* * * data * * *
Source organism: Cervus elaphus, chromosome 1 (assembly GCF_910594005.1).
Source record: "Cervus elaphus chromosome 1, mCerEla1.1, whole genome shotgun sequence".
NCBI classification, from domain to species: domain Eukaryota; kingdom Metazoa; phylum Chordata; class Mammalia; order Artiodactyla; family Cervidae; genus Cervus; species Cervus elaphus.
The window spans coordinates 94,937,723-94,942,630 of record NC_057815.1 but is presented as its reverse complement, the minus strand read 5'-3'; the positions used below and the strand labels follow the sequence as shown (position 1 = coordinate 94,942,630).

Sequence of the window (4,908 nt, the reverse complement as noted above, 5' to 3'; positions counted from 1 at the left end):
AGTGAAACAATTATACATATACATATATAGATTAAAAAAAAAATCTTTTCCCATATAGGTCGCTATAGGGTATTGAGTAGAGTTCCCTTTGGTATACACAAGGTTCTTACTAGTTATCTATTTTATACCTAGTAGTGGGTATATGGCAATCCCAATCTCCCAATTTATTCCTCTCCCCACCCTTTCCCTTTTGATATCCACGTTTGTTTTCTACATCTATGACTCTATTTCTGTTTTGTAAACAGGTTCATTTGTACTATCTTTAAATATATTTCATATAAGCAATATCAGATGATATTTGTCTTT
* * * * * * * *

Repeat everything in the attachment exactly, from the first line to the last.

Source organism: Cervus elaphus, chromosome 1 (assembly GCF_910594005.1).
Source record: "Cervus elaphus chromosome 1, mCerEla1.1, whole genome shotgun sequence".
NCBI classification, from domain to species: domain Eukaryota; kingdom Metazoa; phylum Chordata; class Mammalia; order Artiodactyla; family Cervidae; genus Cervus; species Cervus elaphus.
The window spans coordinates 94,937,723-94,942,630 of record NC_057815.1 but is presented as its reverse complement, the minus strand read 5'-3'; the positions used below and the strand labels follow the sequence as shown (position 1 = coordinate 94,942,630).

Sequence of the window (4,908 nt, the reverse complement as noted above, 5' to 3'; positions counted from 1 at the left end):
AGTGAAACAATTATACATATACATATATAGATTAAAAAAAAAATCTTTTCCCATATAGGTCGCTATAGGGTATTGAGTAGAGTTCCCTTTGGTATACACAAGGTTCTTACTAGTTATCTATTTTATACCTAGTAGTGGGTATATGGCAATCCCAATCTCCCAATTTATTCCTCTCCCCACCCTTTCCCTTTTGATATCCACGTTTGTTTTCTACATCTATGACTCTATTTCTGTTTTGTAAACAGGTTCATTTGTACTATCTTTAAATATATTTCATATAAGCAATATCAGATGATATTTGTCTTT